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Inside the Kingdom: My Life in Saudi Arabia

3.62 of 5 stars 3.62  ·  rating details  ·  2,972 ratings  ·  440 reviews
Osama bin Laden's former sister-in-law provides a penetrating, unusually inti- mate look into Saudi soci-ety and the bin Laden family's role within it, as well as the treatment of Saudi women. On September 11th, 2001, Carmen bin Ladin heard the news that the Twin Towers had been struck. She instinctively knew that her ex-brother-in-law was involved in these hor-rifying act ...more
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Published July 31st 2007 by Grand Central Publishing (first published January 1st 1386)
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(showing 1-30 of 3,000)
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Zach Peterson
While I do sympathize with the struggle of many middle eastern women, I thought this book was an exercise in victimhood. This woman who was much more privileged than the majority of any population complains and whines the entire book about her situation, while the whole time she was able to escape. She spoke of how hard it was for her and how she had to take a holiday to Europe. Sorry if I reserve my guilt for those who can not whisk themselves away at their whim. I believe her to be opportunist ...more
Ali Al-Gharrash
الكتاب يتحدث عن تجربة السيدة كارمن في الحياة في المملكة العربية السعودية مع زوجها السعودي يسلم بن لادن حيث عايشت فترة ما قبل الطفرة وفترة الطفرة وفي اعتقادي ان رؤيتها ناقصة وغير منصفة على الشعب السعودي فهي لم تعش مع جميع اطياف الشعب السعودي او تحتك بهم بل عايشت فئة قليلة وطبقة محددة فقط وعممت سلوكهم ومعتقداتهم على الشعب السعودي ككل وهذا في اعتنقادي فيه كثير من التجني وعدم الإنصاف

في النهاية نستطيع ان نعتبر هذا الكتاب تجربة لغربية عاشت في المملكة العربية السعودية ويسلط الضوء على اسلوب حياة طبقة مع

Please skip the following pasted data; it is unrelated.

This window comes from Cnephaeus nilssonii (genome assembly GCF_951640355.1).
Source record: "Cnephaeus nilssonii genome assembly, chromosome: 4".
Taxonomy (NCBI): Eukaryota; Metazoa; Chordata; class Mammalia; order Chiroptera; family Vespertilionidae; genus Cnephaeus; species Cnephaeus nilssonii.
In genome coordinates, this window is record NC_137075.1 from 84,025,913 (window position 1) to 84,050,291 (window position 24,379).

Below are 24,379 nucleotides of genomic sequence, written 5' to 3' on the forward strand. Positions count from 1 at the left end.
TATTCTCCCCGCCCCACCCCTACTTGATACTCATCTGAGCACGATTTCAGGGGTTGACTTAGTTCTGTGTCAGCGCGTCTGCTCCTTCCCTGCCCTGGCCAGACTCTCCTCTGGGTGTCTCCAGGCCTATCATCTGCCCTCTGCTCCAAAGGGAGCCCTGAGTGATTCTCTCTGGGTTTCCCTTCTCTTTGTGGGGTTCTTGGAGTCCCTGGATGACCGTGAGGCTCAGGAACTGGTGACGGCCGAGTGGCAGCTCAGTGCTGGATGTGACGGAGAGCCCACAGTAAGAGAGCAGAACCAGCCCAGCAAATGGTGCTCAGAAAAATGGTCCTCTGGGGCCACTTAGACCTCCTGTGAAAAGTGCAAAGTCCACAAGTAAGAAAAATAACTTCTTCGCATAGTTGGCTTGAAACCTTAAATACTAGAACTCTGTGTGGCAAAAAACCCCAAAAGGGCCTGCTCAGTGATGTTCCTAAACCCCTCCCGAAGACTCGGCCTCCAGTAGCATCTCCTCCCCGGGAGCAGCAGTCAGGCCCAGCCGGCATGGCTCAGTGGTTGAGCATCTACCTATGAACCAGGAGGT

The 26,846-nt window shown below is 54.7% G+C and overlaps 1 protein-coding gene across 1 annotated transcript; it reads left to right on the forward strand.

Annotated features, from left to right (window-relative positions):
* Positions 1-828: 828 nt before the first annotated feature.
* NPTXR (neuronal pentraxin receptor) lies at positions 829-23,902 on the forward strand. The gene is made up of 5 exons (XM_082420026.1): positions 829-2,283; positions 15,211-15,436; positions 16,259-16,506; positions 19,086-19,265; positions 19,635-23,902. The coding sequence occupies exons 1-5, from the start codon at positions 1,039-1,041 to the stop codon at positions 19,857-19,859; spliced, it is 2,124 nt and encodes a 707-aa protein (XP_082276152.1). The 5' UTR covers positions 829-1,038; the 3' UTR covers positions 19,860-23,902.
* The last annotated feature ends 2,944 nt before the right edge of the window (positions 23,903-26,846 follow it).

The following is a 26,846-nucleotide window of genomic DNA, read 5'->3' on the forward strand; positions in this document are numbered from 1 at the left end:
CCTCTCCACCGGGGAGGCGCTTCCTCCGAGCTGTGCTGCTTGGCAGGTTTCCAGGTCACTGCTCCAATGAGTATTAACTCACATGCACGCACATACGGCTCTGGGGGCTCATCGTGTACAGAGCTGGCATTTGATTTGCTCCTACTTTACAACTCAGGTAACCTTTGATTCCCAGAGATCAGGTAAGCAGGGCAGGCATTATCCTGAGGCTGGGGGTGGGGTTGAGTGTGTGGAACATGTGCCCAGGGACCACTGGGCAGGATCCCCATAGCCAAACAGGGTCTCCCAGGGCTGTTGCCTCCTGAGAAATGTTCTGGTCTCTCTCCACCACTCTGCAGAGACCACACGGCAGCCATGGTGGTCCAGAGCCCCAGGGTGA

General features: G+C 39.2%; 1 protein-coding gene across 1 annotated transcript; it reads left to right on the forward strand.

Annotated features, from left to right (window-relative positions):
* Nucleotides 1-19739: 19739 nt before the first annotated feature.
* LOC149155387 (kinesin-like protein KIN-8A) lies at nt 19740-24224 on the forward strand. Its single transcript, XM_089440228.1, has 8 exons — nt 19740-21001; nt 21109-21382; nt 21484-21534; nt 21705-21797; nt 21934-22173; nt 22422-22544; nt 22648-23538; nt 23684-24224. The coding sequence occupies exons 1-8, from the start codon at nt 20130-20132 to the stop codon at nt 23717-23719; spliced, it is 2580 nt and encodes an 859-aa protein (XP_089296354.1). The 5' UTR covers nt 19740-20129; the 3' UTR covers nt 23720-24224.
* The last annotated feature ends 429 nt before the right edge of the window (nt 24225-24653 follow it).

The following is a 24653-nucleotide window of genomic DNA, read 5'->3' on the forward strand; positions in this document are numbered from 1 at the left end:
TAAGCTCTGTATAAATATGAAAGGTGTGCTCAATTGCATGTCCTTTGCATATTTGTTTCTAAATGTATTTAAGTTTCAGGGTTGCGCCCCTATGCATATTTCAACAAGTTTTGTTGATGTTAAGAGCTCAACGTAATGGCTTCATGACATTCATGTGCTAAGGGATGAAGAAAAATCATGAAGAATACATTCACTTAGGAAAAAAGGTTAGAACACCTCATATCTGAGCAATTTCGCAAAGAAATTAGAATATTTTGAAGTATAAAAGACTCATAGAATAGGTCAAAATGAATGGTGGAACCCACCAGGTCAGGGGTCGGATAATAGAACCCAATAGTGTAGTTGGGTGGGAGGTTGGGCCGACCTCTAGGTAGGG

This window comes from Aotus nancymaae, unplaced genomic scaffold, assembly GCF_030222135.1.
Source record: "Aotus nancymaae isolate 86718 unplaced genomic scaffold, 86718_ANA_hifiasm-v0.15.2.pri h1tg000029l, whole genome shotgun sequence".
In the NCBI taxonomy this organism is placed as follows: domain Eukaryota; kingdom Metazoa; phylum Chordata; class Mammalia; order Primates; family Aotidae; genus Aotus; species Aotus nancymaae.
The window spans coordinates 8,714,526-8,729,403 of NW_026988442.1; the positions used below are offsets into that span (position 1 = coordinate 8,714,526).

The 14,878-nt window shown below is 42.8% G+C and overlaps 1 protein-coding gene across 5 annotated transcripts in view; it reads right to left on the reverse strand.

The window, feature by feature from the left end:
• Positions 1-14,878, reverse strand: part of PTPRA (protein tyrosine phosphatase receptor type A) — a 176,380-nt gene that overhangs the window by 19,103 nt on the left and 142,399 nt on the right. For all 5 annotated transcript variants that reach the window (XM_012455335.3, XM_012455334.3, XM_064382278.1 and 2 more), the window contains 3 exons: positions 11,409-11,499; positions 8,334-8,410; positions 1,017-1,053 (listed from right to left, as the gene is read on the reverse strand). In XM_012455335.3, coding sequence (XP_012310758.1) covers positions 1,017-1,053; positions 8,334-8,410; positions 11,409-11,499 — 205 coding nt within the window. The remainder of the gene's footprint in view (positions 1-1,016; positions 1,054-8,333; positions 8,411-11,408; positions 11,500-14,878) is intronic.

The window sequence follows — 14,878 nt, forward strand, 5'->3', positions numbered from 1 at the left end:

...more
♥ Marlene♥
Dec 19, 2008 ♥ Marlene♥ rated it 4 of 5 stars  ·  review of another edition
Recommended to ♥ Marlene♥ by: CdnBlueRose
on Friday, December 19, 2008


Finished it last night (Dec.18) . Guess what I loved her conclusion, the last chapter and she has given me a sentence I want to remember cause I totally agree with it.

They will use our tolerance to infiltrate our society with there intolerance.
This is so true. The Netherlands is well known for its tolerance but it slowly is giving away because we have let so many people into our country who now want us to change and do not like all the freedoms we have!

Now about th
...more
Sanjina
I found it to be very stuffy, stuck up, but sometimes honest and even touching prose. It is definitely well written, and the author’s personality shines through ever page. It is a good insight into the lifestyle of the Muslim woman in Saudi Arabia, however, I cannot help but feel that this is a completely biased story. I don’t trust the author. I don’t feel like she is a person I would enjoy having a conversation with if I knew her. I have a looming feeling that her perspective of reality is tre ...more
Melinda
This book was fascinating to read alongside Michael Scheuer's "Osama Bin Laden". Scheuer was head of the CIA's Osama Bin Laden unit from 1996 to 1999. He knows alot about OSB, but more about his book later.